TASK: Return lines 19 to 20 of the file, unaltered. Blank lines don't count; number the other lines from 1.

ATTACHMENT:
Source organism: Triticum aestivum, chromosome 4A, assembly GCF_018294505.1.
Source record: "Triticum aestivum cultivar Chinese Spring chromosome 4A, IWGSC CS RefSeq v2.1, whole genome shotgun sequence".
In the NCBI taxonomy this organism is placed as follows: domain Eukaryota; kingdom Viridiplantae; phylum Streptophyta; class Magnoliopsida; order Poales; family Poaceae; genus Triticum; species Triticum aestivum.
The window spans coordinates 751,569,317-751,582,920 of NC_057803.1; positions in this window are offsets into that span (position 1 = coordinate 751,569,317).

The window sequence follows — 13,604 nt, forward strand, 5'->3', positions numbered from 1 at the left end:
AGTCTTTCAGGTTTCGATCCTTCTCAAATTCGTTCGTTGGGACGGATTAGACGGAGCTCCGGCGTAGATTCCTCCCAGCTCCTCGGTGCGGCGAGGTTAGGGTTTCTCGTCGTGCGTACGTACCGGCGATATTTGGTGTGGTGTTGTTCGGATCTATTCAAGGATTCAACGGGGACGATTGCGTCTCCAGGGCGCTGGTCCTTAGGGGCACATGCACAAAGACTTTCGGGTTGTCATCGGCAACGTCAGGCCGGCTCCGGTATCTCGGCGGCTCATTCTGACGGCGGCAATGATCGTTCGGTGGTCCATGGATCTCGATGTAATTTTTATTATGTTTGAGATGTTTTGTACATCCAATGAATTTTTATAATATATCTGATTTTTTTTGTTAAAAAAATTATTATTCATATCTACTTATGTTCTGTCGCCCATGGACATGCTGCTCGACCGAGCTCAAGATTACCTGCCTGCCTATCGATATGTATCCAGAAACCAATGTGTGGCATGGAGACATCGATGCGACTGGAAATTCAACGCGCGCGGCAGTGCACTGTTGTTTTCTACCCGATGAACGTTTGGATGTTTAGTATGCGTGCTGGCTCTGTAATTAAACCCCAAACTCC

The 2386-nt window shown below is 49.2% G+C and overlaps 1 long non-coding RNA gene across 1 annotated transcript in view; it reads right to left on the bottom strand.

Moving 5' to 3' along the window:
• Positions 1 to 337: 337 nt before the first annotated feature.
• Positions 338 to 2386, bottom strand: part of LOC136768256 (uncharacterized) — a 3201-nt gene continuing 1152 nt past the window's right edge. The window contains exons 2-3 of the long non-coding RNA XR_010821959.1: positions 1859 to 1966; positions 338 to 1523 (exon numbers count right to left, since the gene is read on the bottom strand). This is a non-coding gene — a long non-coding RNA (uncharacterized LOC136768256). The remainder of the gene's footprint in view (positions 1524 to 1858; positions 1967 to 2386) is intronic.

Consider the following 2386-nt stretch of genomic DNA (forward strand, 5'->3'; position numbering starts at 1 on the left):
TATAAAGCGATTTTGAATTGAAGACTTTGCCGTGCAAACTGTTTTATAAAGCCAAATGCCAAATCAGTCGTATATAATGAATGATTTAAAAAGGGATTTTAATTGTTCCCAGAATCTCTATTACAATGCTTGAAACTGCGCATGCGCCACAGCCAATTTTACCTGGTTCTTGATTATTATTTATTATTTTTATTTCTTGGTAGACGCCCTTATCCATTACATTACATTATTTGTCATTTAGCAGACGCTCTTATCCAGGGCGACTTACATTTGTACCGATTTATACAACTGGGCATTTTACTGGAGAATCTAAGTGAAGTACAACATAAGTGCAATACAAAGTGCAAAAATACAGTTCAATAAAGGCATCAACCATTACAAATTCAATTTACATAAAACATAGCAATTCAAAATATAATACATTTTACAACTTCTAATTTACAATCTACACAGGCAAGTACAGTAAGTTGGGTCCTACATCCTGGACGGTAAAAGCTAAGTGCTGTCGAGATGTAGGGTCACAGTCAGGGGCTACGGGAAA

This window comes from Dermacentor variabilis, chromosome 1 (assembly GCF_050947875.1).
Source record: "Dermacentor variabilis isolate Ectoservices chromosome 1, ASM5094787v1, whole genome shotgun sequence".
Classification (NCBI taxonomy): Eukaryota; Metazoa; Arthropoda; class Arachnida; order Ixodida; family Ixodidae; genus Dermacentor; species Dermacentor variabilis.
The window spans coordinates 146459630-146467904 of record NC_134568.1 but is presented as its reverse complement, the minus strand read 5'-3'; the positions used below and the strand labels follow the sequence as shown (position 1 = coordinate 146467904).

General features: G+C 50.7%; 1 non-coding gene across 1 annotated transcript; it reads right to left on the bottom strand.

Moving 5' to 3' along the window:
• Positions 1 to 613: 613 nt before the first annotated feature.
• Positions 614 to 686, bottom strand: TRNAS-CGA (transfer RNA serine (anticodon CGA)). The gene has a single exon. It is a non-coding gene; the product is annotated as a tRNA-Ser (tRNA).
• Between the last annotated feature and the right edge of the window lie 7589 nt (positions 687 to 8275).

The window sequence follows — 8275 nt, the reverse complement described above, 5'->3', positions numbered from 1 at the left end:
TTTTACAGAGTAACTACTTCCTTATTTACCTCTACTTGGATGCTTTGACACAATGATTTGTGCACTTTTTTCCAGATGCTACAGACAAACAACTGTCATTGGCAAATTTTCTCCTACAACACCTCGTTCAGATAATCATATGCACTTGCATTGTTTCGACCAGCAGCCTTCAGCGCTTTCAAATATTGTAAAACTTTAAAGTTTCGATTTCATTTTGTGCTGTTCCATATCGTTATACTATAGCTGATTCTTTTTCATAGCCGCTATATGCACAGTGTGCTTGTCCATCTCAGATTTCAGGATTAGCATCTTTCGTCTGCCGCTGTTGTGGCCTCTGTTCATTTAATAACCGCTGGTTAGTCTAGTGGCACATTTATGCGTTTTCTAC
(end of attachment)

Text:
• Positions 1 to 613: 613 nt before the first annotated feature.
• Positions 614 to 686, bottom strand: TRNAS-CGA (transfer RNA serine (anticodon CGA)). The gene has a single exon. It is a non-coding gene; the product is annotated as a tRNA-Ser (tRNA).